“But I still do not understand,” Akiba had protested, “how you can expect me to discard beliefs even tentatively if I am really possessed by them. Your suggestion is like the procedure of those Greek philosophers who say, ‘I do not trust my reason, but I will use it to prove that I have no right to use it.’ A man may insist that he lays a doctrine aside, but if it is integral to him, he will carry it with him wherever he goes and will inevitably find it again since it has never left him.”

“But certainly one can put an attitude away.”

“You can only remove from yourself that which is not part of you. To be altogether honest, Elisha, I think that you might engage in such a project. I could not.”

“You mean,” Elisha struck, “that you are afraid to subject to honest examination any proposition which you like to accept?”

“Let us not abuse each other,” Akiba demurred. “We owe each other no explanations. Certainly I have no right to ask for nay. You who have few, if any, beliefs left are sufficiently detached from our traditional faith to be able to suspend it. I am not.”

“Suppose then you tell me,” Elisha asked in agitation, “how knowing as much as I, you can still maintain a naive faith?”

“The purpose of life,” said Akiba softly “is to live well. Whatever contributes toward that end is right and true. My first and last criterion concerning my proposition is: Does it help man to live better? You may remember a lecture in which I asserted, ‘All is foreseen by God, yet man possesses freedom of will.’ “

“But Akiba . . .”

“Hear me out, Elisha, please. I am aware that, judged by the logic of Aristotle, my thesis is a contradiction in terms. But there is a higher logic, a rationality that springs from the necessities of human nature. Does not man face life with greater assurance if he believes that a benevolent providence foresees the future? And yet he must at the same time be confident that his will is free, otherwise moral effort is meaningless altogether. Doctrines in themselves are not important to me, but their consequences are. For example, I urge upon men that they regard themselves as embodiments of the divine essence. If I convince them, their days are endowed with a sense of abiding significance and unturning glory. Then not all the misfortunes and degradations to which they may be subjected can take from them their feelings of oneness with angels and stars. And as for our people, persecuted and dispersed, they live under the shadow of death, cherishing a dream that is recurrently shattered by the caprice of tyrants and then dreamed against half in despair. What can enable such a people to persist except a conviction of a special relationship to God?”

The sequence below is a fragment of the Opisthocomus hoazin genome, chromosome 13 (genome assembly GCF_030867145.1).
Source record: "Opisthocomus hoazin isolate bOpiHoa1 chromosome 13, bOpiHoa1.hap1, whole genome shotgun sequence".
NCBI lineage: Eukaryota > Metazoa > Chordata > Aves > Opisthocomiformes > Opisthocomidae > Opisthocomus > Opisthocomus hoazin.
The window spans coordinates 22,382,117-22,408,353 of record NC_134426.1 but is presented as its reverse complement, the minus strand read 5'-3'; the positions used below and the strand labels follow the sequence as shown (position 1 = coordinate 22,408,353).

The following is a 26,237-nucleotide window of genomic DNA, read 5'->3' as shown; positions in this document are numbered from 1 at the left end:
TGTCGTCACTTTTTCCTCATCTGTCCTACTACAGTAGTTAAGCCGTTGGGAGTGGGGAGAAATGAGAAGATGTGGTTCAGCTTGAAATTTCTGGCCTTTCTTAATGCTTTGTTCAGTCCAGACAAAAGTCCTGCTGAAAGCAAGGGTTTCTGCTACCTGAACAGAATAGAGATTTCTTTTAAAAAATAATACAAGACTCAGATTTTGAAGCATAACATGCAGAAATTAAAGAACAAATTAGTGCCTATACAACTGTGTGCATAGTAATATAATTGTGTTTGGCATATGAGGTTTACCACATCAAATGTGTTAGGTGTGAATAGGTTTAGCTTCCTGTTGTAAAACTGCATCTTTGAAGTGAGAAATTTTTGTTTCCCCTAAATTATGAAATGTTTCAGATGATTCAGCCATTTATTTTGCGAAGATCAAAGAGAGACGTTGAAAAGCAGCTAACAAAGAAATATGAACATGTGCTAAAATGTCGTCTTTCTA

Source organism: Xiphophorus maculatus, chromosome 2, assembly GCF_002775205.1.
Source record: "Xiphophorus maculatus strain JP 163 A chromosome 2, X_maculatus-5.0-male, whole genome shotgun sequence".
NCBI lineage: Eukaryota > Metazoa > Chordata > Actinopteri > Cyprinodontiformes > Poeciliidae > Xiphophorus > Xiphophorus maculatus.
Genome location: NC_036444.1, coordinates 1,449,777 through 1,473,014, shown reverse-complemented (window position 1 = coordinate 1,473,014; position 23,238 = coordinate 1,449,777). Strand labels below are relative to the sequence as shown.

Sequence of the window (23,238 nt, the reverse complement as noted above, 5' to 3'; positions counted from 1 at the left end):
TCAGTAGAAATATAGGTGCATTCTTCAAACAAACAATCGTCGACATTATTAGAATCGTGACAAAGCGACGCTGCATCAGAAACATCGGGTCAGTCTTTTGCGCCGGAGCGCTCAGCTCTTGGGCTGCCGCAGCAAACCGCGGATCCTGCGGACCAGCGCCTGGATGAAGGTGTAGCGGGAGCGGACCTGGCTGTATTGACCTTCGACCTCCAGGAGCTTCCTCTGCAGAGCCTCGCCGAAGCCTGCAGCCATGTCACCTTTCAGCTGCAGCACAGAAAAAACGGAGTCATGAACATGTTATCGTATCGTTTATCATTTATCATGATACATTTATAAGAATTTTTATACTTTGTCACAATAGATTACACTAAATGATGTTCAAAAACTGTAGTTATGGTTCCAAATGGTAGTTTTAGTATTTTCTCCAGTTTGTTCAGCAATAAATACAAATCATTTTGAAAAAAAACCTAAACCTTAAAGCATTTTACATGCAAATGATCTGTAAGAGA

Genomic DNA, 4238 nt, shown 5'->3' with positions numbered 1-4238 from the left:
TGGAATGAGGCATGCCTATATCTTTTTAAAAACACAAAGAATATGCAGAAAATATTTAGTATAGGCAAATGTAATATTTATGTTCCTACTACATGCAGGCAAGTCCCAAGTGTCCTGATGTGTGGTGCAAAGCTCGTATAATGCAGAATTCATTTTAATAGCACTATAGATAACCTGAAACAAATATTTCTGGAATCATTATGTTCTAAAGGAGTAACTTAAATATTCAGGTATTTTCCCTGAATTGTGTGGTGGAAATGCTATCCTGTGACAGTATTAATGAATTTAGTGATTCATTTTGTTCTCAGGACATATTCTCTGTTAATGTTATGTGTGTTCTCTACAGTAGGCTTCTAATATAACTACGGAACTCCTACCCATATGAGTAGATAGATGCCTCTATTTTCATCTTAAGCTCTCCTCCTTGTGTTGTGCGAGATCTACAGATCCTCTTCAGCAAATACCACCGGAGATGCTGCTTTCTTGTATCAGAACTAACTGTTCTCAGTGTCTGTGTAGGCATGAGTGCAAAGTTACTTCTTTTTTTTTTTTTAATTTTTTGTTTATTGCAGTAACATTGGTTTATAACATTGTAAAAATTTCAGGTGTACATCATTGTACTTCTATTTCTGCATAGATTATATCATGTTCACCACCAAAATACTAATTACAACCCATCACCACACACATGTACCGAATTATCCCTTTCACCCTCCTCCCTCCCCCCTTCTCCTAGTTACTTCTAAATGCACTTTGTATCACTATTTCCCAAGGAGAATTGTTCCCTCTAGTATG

“And the objective truth of that conviction?” Elisha broke in impatiently.

“A large and terrible question, I grant. Nevertheless, the first and ultimate consideration, I insist, must be of effects. If any doctrine enlarges life, then it possesses truth in realms beyond Aristotle’s logic.”

“Surely now,” Elisha retorted, unable to contain himself longer, “all wisdom will die with you. Why, every fool who cherishes some superstition, every rogue who seeks to persuade someone else of a lie, can justify himself by insisting that so he will live the better. The murderer can argue that his days will be enriched if the person he hates is put away. The theif can contend that his existence takes an added significance as he obtains possession of another’s property. Every adulterer pleads that his life is not worth the living unless he wins the body of his paramour.”

“You are deliberately making an absurdity of what I said,” Akiba broke in resentfully.

“Indeed not. Yours is a good principle to be sure. Alas, it proves too much. It justifies everything and its opposite. What is more, you know as well as I that if there be no God, it is a lie to speak about Him no matter how well such a falsehood functions. And your readiness to belief, your willingness to accept doctrines on blind faith and then to defend them on grounds of expediency…”

“By what right,” Akiba protested, “do you presume to call my attitude blind? Belief need not be unseeing. It is a darkening of counsel to admit that truth is not a matter of the mind alone, but of the heart and experience also? Since it cannot be obtained by reason unaided, fiath is indispensable both as a base on which thought may stand, and as a check-rein when logic goes astray.

“He who wishes to trace a circle must first select out of all space one point about which to draw it. The choice of the point makes possible the line which circumscribes it. The utility of the circle in practice will determine ultimately whether the point has been well placed. So with faith. It is the axis about which we move–an axis that must be posited as an act of will. The fate of man determines whether he has located it properly. That is all I am saying–that belief is the beginning, that it may be tested by experience, but that it must exist, or nothing can be.”

“Arrant nonsense,” Elisha interjected contemptuously.

“It was to be expected,” Akiba went on heatedly, “that you would say so. To speak of faith to the man without faith is like communicating the experience of color to one who is blind.” (240-3)